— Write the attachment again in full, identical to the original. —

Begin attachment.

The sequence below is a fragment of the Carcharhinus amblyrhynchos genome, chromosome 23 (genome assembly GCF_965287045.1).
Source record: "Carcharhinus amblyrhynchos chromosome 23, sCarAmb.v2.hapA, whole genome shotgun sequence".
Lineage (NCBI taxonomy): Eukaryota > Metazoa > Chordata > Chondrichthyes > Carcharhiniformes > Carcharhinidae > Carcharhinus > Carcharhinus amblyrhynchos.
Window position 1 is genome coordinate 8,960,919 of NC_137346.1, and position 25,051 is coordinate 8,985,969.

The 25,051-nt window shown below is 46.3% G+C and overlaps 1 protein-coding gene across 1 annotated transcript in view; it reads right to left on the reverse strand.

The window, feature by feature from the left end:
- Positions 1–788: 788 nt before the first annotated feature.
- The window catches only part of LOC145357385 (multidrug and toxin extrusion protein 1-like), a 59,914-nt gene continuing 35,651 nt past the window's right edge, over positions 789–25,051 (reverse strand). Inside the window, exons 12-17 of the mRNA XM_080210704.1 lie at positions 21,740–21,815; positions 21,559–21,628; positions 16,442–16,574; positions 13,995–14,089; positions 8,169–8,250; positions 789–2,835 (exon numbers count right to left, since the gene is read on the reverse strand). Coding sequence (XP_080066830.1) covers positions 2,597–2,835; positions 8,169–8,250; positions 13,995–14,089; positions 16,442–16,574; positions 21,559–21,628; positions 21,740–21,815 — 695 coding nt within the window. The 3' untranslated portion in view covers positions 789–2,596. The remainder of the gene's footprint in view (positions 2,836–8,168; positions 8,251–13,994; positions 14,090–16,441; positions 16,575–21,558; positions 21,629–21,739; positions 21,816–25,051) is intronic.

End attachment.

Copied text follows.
The sequence below is a fragment of the Carcharhinus amblyrhynchos genome, chromosome 23 (genome assembly GCF_965287045.1).
Source record: "Carcharhinus amblyrhynchos chromosome 23, sCarAmb.v2.hapA, whole genome shotgun sequence".
Lineage (NCBI taxonomy): Eukaryota > Metazoa > Chordata > Chondrichthyes > Carcharhiniformes > Carcharhinidae > Carcharhinus > Carcharhinus amblyrhynchos.
Window position 1 is genome coordinate 8,960,919 of NC_137346.1, and position 25,051 is coordinate 8,985,969.

The 25,051-nt window shown below is 46.3% G+C and overlaps 1 protein-coding gene across 1 annotated transcript in view; it reads right to left on the reverse strand.

The window, feature by feature from the left end:
- Positions 1–788: 788 nt before the first annotated feature.
- The window catches only part of LOC145357385 (multidrug and toxin extrusion protein 1-like), a 59,914-nt gene continuing 35,651 nt past the window's right edge, over positions 789–25,051 (reverse strand). Inside the window, exons 12-17 of the mRNA XM_080210704.1 lie at positions 21,740–21,815; positions 21,559–21,628; positions 16,442–16,574; positions 13,995–14,089; positions 8,169–8,250; positions 789–2,835 (exon numbers count right to left, since the gene is read on the reverse strand). Coding sequence (XP_080066830.1) covers positions 2,597–2,835; positions 8,169–8,250; positions 13,995–14,089; positions 16,442–16,574; positions 21,559–21,628; positions 21,740–21,815 — 695 coding nt within the window. The 3' untranslated portion in view covers positions 789–2,596. The remainder of the gene's footprint in view (positions 2,836–8,168; positions 8,251–13,994; positions 14,090–16,441; positions 16,575–21,558; positions 21,629–21,739; positions 21,816–25,051) is intronic.